The pictures of the devastation from the recent earthquake in Christchurch are truly shocking. It will be a long time before the city and the residents recover. Britain and Ireland are lucky to be located on a relatively stable part of the earth’s crust and rarely experience anything more than a light tremor. If there was a small earthquake here, which is possible although unlikely, how much damage would it cause to our building stock?
I think our modern buildings would escape relatively unscathed as the building regulations require that they are strengthened to prevent disproportional collapse in the event of an explosion or accident. This additional strength and robustness this ensures will prevent excessive damage in the event of a small earthquake.
However our older buildings would suffer quite badly. Buildings which date from the Georgian and Victorian times (1760’s to 1900) are particularly susceptible to damage from earth movements. This is because they were constructed very poorly from an engineering view point. Most of these buildings have little or no foundations, they were constructed with little connection between the front walls and the flank walls and the facade walls are very poorly connected to the floors and therefore offer little lateral resistance. Because the walls are solid, with no cavity, water ingress can be a problem and with the timber floors weakly built into these damp walls the ends of the floor joists are susceptible to rot. If this happens the front wall can collapse as it is no longer restrained by the floors. This is the same collapse mechanism as occurred in the World Trade Center buildings attacks when the fire weakened the floors and the walls (the outer walls were load bearing steel columns) were no longer restrained and therefore couldn’t support the load from above.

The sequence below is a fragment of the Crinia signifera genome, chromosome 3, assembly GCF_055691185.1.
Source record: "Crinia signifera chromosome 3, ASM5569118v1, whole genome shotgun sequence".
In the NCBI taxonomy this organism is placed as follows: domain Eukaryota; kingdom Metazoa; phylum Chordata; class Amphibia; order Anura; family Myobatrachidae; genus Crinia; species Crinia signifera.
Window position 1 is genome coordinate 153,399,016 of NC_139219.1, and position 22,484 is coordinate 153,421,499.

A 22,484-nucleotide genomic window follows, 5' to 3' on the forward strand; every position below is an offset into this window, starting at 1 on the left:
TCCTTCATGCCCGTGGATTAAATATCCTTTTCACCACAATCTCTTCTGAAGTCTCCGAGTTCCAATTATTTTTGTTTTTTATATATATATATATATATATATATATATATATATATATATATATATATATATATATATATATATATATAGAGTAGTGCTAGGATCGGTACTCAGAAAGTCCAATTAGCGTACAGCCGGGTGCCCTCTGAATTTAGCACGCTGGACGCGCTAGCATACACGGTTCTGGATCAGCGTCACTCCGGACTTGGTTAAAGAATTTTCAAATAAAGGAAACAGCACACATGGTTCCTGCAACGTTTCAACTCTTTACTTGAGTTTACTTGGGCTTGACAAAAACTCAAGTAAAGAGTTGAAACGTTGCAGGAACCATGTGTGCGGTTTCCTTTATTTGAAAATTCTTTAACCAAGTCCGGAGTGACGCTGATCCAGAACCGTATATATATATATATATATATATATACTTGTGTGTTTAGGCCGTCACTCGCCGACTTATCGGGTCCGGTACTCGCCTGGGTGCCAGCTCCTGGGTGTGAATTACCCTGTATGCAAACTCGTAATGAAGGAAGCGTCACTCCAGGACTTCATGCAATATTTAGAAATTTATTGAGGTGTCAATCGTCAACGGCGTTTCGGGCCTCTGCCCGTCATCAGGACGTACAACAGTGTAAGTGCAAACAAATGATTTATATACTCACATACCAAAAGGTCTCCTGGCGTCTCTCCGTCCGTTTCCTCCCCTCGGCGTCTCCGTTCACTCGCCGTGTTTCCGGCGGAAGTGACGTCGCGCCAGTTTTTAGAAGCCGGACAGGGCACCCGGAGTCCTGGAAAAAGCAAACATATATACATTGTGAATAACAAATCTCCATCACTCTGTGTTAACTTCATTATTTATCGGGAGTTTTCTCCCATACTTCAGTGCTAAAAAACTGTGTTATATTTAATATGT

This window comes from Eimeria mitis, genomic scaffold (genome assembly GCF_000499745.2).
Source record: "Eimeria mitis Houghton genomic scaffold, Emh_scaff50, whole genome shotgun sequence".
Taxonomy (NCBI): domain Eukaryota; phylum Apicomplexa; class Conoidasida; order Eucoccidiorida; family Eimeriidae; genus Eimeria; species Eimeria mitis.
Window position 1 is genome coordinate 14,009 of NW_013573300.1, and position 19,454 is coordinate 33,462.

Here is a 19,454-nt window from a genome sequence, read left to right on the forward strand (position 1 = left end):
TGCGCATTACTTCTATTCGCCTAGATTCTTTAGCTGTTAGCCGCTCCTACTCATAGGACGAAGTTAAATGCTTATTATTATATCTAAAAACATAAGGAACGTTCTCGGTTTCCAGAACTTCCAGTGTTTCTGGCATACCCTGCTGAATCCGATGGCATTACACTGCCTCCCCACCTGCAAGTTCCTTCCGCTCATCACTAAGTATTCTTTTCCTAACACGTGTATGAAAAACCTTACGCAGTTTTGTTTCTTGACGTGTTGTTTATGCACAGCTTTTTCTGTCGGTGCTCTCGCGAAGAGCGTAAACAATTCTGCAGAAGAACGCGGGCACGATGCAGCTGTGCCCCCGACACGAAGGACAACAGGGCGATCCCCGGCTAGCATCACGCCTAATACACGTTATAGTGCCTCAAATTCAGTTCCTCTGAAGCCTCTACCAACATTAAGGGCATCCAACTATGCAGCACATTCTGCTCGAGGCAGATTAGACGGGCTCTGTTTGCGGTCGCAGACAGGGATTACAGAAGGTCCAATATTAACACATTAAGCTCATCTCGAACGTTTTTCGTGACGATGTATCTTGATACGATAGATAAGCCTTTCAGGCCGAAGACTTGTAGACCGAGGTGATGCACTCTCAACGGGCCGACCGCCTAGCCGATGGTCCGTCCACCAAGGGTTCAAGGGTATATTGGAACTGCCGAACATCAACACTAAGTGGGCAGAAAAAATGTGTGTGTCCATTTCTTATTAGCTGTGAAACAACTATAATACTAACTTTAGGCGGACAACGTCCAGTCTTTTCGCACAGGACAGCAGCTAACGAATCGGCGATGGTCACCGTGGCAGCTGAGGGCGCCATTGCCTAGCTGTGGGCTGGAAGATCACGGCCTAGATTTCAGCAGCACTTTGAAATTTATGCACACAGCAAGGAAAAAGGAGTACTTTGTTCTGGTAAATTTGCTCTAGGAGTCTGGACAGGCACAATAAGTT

I have been involved in many building projects where as part of the refurbishment of these older buildings we strengthened them as they were badly cracked. We strengthened the foundations by underpinning. We increased the stability of the building by strapping the front and rear walls to the side walls. See sketch at the end of this post where steel plates are used to tie the corner junctions together. We also had to replace the ends of the floor joists and then securely fix them to the wall using stainless steel rods. See you tube video below for a demonstration of this technique. Restraining wall.
Unfortunately relatively few of our older building stock have been refurbished to this extent and we are therefore very lucky that Britain and Ireland are unlikely to be hit by even a small earthquake, although fingers crossed.